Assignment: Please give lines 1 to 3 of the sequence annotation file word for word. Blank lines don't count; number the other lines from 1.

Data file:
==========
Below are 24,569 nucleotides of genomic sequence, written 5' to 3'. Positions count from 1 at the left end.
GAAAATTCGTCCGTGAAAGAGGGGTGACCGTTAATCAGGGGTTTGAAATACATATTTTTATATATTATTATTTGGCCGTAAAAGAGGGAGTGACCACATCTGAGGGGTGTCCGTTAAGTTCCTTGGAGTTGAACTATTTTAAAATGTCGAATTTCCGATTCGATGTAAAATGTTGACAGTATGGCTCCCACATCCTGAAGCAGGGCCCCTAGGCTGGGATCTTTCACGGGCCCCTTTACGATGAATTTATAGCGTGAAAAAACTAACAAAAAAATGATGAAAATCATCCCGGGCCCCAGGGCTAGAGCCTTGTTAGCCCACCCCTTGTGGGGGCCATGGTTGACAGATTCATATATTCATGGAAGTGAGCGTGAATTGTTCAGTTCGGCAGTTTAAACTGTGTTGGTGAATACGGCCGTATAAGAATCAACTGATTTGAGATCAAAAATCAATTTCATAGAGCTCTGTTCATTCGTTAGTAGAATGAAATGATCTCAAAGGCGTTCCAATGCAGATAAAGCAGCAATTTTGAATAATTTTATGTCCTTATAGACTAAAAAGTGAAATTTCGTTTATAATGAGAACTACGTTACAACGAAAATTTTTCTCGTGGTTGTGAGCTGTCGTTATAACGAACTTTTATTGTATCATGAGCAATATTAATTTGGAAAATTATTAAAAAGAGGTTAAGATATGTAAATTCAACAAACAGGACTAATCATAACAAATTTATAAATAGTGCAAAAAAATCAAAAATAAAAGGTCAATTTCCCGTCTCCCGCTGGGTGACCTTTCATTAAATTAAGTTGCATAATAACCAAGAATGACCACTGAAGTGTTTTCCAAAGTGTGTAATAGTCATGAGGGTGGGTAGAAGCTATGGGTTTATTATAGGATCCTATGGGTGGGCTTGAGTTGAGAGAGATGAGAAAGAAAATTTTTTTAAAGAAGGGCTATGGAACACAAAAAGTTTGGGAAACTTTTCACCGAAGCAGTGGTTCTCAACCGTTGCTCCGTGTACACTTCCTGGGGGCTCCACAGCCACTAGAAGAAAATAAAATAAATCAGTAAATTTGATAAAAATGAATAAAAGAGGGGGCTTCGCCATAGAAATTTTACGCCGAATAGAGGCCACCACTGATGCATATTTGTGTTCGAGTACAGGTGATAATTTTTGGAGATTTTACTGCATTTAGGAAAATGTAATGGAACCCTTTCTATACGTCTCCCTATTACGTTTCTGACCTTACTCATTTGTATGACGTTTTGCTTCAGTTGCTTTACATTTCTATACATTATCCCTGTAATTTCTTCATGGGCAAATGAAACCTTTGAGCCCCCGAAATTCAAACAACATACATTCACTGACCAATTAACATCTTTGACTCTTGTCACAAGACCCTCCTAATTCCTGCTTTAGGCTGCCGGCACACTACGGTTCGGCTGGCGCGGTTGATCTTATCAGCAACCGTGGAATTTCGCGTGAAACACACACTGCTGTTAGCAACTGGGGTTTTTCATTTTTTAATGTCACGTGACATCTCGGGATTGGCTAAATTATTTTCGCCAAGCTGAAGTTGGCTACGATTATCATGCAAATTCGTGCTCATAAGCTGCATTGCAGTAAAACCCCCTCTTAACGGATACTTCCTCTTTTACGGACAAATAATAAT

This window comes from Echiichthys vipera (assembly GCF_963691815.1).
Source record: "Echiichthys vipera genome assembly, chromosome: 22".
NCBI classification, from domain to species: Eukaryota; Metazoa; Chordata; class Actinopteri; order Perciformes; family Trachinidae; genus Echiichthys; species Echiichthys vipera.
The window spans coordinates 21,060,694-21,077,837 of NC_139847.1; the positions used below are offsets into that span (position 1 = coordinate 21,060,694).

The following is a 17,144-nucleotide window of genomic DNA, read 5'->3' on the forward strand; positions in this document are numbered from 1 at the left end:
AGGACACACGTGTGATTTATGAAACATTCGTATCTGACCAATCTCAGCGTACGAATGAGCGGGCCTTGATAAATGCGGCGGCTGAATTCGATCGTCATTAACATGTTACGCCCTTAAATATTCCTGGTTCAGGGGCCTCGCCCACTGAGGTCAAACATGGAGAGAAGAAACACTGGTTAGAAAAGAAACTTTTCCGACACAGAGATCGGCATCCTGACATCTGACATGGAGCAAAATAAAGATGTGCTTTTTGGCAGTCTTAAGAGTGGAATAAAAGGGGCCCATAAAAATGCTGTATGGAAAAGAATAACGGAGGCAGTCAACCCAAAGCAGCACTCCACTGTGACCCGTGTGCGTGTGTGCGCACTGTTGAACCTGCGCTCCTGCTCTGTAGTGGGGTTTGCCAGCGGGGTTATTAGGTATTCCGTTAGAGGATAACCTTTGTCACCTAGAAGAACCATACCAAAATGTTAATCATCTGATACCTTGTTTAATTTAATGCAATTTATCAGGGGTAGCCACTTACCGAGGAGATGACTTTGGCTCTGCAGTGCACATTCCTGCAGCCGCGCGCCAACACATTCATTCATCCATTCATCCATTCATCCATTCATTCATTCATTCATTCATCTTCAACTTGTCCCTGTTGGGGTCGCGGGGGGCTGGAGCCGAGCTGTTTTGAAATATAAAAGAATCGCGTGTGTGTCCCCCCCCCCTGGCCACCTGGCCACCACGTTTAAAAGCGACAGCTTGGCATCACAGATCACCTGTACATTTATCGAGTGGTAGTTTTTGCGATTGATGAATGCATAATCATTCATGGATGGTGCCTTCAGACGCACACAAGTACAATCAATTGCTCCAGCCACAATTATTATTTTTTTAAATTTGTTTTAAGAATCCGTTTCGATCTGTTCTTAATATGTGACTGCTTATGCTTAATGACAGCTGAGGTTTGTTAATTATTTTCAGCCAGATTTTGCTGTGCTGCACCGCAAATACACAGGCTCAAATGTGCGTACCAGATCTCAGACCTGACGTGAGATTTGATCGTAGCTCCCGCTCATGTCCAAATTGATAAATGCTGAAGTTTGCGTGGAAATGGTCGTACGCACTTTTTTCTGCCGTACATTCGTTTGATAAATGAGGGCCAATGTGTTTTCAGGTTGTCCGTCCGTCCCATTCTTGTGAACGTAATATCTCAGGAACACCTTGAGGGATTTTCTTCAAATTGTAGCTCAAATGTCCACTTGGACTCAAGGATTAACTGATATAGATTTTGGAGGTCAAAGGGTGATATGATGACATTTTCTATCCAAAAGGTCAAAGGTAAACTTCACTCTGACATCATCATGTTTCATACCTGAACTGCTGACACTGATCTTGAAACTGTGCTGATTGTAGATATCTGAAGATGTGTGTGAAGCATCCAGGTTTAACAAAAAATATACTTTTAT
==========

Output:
Below are 24,569 nucleotides of genomic sequence, written 5' to 3'. Positions count from 1 at the left end.
GAAAATTCGTCCGTGAAAGAGGGGTGACCGTTAATCAGGGGTTTGAAATACATATTTTTATATATTATTATTTGGCCGTAAAAGAGGGAGTGACCACATCTGAGGGGTGTCCGTTAAGTTCCTTGGAGTTGAACTATTTTAAAATGTCGAATTTCCGATTCGATGTAAAATGTTGACAGTATGGCTCCCACATCCTGAAGCAGGGCCCCTAGGCTGGGATCTTTCACGGGCCCCTTTACGATGAATTTATAGCGTGAAAAAACTAACAAAAAAATGATGAAAATCATCCCGGGCCCCAGGGCTAGAGCCTTGTTAGCCCACCCCTTGTGGGGGCCATGGTTGACAGATTCATATATTCATGGAAGTGAGCGTGAATTGTTCAGTTCGGCAGTTTAAACTGTGTTGGTGAATACGGCCGTATAAGAATCAACTGATTTGAGATCAAAAATCAATTTCATAGAGCTCTGTTCATTCGTTAGTAGAATGAAATGATCTCAAAGGCGTTCCAATGCAGATAAAGCAGCAATTTTGAATAATTTTATGTCCTTATAGACTAAAAAGTGAAATTTCGTTTATAATGAGAACTACGTTACAACGAAAATTTTTCTCGTGGTTGTGAGCTGTCGTTATAACGAACTTTTATTGTATCATGAGCAATATTAATTTGGAAAATTATTAAAAAGAGGTTAAGATATGTAAATTCAACAAACAGGACTAATCATAACAAATTTATAAATAGTGCAAAAAAATCAAAAATAAAAGGTCAATTTCCCGTCTCCCGCTGGGTGACCTTTCATTAAATTAAGTTGCATAATAACCAAGAATGACCACTGAAGTGTTTTCCAAAGTGTGTAATAGTCATGAGGGTGGGTAGAAGCTATGGGTTTATTATAGGATCCTATGGGTGGGCTTGAGTTGAGAGAGATGAGAAAGAAAATTTTTTTAAAGAAGGGCTATGGAACACAAAAAGTTTGGGAAACTTTTCACCGAAGCAGTGGTTCTCAACCGTTGCTCCGTGTACACTTCCTGGGGGCTCCACAGCCACTAGAAGAAAATAAAATAAATCAGTAAATTTGATAAAAATGAATAAAAGAGGGGGCTTCGCCATAGAAATTTTACGCCGAATAGAGGCCACCACTGATGCATATTTGTGTTCGAGTACAGGTGATAATTTTTGGAGATTTTACTGCATTTAGGAAAATGTAATGGAACCCTTTCTATACGTCTCCCTATTACGTTTCTGACCTTACTCATTTGTATGACGTTTTGCTTCAGTTGCTTTACATTTCTATACATTATCCCTGTAATTTCTTCATGGGCAAATGAAACCTTTGAGCCCCCGAAATTCAAACAACATACATTCACTGACCAATTAACATCTTTGACTCTTGTCACAAGACCCTCCTAATTCCTGCTTTAGGCTGCCGGCACACTACGGTTCGGCTGGCGCGGTTGATCTTATCAGCAACCGTGGAATTTCGCGTGAAACACACACTGCTGTTAGCAACTGGGGTTTTTCATTTTTTAATGTCACGTGACATCTCGGGATTGGCTAAATTATTTTCGCCAAGCTGAAGTTGGCTACGATTATCATGCAAATTCGTGCTCATAAGCTGCATTGCAGTAAAACCCCCTCTTAACGGATACTTCCTCTTTTACGGACAAATAATAAT

This window comes from Echiichthys vipera (assembly GCF_963691815.1).